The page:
Outside a supermarket in this small town, Dagmar Berkova gingerly loaded her sport-utility vehicle for the trip across the border to her home in the Czech Republic. Her prized cargo: five dozen eggs.
With Easter coming Sunday and egg prices surging as stricter European Union rules for chicken farmers take effect, people across Central and Eastern Europe are traveling to neighboring countries, visiting rural markets and raising hens to secure less-expensive supplies.
“We’re stocking up for the holiday,” said Ms. Berkova, a 42-year-old pharmacist. Eggs in Poland cost about 40% less than in the stores near her house, she said. Ms. Berkova said 20 eggs were for her mother. The rest were for her family to decorate and eat for Easter.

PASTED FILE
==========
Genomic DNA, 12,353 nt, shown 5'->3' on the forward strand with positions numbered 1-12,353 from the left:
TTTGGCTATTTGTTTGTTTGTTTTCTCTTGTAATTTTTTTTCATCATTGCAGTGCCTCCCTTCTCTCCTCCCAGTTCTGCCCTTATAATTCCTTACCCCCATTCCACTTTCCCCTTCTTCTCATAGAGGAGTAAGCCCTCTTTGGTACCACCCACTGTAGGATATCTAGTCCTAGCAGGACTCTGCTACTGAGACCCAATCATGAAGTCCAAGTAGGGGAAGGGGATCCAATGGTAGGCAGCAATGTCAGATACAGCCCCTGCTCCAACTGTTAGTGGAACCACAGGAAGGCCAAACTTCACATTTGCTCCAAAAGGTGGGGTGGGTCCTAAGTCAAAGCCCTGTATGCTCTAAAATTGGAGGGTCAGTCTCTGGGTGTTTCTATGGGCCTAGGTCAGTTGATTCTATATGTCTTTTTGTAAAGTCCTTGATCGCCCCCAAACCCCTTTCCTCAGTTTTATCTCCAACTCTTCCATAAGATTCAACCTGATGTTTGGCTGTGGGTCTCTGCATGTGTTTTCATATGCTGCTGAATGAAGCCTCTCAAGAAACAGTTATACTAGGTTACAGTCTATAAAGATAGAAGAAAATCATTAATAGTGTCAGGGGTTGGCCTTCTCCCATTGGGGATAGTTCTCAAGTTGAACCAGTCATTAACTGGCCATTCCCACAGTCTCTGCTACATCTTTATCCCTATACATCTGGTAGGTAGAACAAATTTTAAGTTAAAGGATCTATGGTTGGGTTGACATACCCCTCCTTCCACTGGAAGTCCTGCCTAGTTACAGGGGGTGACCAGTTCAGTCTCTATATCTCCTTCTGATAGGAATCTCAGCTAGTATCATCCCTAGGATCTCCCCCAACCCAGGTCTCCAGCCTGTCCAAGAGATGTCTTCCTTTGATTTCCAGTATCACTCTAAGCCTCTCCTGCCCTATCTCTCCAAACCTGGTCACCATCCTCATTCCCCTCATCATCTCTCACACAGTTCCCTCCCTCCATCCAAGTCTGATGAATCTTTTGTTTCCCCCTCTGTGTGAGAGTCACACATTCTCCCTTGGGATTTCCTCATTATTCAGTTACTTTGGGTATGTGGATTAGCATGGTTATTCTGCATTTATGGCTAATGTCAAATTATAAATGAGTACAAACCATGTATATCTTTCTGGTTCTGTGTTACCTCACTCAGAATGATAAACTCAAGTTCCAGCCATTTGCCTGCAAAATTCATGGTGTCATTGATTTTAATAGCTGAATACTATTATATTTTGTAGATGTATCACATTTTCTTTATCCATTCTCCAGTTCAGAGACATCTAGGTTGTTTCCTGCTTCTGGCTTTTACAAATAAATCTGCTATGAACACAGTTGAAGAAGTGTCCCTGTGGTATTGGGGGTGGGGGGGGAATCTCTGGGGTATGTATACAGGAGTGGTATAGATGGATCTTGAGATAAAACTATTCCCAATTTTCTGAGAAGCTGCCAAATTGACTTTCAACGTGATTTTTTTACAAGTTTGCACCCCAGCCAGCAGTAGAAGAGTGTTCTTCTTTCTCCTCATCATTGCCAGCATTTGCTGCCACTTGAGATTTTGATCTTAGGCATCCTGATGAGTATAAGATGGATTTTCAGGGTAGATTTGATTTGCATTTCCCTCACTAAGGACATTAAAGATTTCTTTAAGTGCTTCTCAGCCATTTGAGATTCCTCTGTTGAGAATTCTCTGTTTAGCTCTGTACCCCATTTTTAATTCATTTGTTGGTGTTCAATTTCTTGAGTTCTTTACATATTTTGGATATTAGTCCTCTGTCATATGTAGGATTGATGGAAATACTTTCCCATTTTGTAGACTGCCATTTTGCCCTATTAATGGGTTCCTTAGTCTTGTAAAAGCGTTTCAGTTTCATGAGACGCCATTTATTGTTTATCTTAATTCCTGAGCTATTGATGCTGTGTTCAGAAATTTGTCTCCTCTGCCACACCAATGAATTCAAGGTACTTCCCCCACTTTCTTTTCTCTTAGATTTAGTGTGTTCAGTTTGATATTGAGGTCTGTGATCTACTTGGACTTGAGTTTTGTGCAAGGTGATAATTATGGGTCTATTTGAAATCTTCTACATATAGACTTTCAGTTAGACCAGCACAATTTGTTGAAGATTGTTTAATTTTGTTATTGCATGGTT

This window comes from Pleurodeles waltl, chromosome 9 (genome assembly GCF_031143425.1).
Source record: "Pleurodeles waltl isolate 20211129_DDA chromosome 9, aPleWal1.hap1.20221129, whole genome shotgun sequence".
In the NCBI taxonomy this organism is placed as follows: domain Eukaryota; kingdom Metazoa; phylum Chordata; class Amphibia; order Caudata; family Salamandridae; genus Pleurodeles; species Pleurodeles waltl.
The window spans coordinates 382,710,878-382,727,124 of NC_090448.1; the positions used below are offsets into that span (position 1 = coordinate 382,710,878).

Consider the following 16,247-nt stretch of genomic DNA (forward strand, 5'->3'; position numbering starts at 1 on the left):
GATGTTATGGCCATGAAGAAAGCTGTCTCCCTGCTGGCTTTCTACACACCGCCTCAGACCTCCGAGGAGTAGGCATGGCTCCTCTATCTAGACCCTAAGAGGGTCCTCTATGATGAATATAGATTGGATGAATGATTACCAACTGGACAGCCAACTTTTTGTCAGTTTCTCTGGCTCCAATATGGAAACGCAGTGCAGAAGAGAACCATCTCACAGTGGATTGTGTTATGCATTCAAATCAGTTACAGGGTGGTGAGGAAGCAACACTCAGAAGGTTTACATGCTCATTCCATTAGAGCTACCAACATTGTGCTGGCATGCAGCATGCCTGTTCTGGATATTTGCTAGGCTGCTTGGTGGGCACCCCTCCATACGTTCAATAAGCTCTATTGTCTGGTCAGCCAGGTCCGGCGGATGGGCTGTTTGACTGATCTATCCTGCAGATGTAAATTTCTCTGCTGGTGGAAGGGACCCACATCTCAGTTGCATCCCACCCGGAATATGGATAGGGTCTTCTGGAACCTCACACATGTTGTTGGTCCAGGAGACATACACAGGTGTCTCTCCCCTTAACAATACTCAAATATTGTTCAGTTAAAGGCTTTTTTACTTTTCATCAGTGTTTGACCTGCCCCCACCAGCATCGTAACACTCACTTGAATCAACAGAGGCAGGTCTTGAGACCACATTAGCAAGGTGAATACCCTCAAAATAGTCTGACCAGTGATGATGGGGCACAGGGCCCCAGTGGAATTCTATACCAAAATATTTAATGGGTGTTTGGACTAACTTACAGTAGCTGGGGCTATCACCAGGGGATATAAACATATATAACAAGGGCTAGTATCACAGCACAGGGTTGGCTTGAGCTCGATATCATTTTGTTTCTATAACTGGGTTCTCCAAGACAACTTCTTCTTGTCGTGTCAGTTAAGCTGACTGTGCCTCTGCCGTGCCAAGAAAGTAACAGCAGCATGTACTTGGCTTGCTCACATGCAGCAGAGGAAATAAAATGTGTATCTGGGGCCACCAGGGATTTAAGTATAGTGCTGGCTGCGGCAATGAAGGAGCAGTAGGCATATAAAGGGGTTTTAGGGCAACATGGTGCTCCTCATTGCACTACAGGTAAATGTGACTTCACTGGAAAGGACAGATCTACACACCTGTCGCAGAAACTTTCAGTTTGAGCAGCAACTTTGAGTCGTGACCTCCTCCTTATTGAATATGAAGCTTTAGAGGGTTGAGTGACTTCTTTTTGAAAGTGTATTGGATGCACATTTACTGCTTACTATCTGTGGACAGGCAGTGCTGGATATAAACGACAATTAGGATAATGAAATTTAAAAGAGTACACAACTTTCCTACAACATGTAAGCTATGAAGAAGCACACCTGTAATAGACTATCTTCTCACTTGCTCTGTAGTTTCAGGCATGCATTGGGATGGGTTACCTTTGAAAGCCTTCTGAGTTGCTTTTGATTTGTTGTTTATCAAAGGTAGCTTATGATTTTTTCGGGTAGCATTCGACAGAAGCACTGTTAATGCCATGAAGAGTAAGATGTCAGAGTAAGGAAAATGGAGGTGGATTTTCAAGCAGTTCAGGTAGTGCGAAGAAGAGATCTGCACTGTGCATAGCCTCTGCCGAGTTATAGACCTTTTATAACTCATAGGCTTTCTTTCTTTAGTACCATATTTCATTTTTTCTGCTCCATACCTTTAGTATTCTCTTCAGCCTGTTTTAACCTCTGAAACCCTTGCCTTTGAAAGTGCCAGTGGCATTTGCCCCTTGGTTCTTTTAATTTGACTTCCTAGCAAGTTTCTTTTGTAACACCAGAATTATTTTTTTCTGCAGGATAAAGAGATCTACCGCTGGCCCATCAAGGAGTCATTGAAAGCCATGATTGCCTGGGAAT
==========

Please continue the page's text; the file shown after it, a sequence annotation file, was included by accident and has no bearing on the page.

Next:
Europe’s annual pre-Easter bump in demand, which usually makes eggs more expensive in February and March, is this year coinciding with a drop in supply as farmers adjust to the new EU rules mandating roomier cages for laying hens. The result: soaring prices.
In the Czech Republic, the average price of 10 fresh eggs in mid-March was €2.07 ($2.76), more than double what it was at the same time last year, according to the government statistics office. Prices also have more than doubled in Poland and Bulgaria.
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